...And me...pregnant with our sixth child. He claims he will be here for our children, however, the first two weeks aren’t looking so promising for that. Even when he was in town he only gave them time after he was finished networking with his people. Those who are much more enticing than his family. He serves them. Loves to. It gives him fulfillment. These are the people he would stay out with until 2 or 3 o’clock in the morning.
This sounds very harsh. But, the emotions are raw and very real in this moment. Somehow, I hope to express myself through this journey to help others who may be facing a similar trial.
Through all of this, family, neighbors, and friends have rallied. Giving assistance where and however they can. Babysitting, meals, helping repair and maintain things around our home that have fallen by the wayside, prayers, money, help in looking for work, and words. So many wonderful words and prayers on our behalf. This is only because some of them know. I have not told any out of revenge, but for support. I think getting support is critical for myself and my children at this time.
There is a story about Mister Roger’s mother that comes to mind: "When I was a boy and I would see scary things on the news, my mother would say to me, 'Look for the helpers. You will always find people who are helping.'" Wise words from Mister Roger's Mother. So many helpers have come from everywhere. From the acts of two people, I have seen so many others coming to help us.
For now, I will focus on mourning and helping my children through this. Working to show them the good that comes from every trial. At least this is my goal for the moment. I am sure as we progress our emotions will transform. Hopefully and prayerfully for the better. ~Lizzie
Last night kicked off this fall’s session of General Conference. President Uchtdorf shared the story of a young girl, Ava, who went to stay the summer with her Great Aunt Rose. Aunt Rose’s life hadn’t turned out how she had planned it. She had many setbacks and disappointments and felt that she had every reason to be bitter and resentful.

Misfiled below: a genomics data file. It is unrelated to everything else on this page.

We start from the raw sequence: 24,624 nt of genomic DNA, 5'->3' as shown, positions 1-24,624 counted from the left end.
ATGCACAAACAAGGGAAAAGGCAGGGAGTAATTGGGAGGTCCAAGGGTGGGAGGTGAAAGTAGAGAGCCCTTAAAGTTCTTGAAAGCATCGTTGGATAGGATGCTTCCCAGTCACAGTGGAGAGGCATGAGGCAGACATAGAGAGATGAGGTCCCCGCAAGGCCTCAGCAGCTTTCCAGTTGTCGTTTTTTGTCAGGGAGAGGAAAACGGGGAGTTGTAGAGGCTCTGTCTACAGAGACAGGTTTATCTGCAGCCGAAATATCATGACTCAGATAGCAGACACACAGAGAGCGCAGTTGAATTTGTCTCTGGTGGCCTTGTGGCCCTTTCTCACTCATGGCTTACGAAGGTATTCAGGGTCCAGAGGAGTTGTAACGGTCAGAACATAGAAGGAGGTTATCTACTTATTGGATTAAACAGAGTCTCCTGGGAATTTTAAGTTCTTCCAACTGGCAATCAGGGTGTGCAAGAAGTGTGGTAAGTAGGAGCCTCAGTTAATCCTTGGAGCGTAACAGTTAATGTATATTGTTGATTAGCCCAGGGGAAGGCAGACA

Over the years, however, she had found peace and was able to become truly happy. When Ava asked her aunt about it, Great Aunt Rose told her, “There’s enough that doesn’t go right in life. So anyone can work themselves into a puddle of pessimism and a mess of melancholy, but I know people who, even when things don’t work out, focus on the miracles and wonders of life. These folks are the happiest people I know.” In the story, Aunt Rose continued her words of wisdom, reminding Ava that God didn’t design us to be sad, but to have joy. She shared with her niece that there was a time in her life that she just didn’t want to go on. She was angry all the time and was an “absolute monster to be around... ‘It’s not fair’ was a song I sang over and over in my head,” she said.
The changing point in Aunt Rose’s life was when she discovered faith, which led to hope, and the realization that one day, everything would make sense.
I have not experienced what Lizzie has gone through. But I have had my own trials. We all do. I have felt the pain of a broken heart, and of loneliness. Like Lizzie and Great Aunt Rose, over and over again, I have found that the things that can get me through hard times are my family and my faith. And the realization that through everything, Jesus Christ is there and has felt our pain.
God wants us to be happy. Sometimes, as it happened with Shadrach, Meshach, and Abed-Nego, the furnace is turned up seven times hotter than normal. Sometimes it seems like it’s seventy times more. But, as surely as He puts us into the furnace of affliction, He will be in there with us.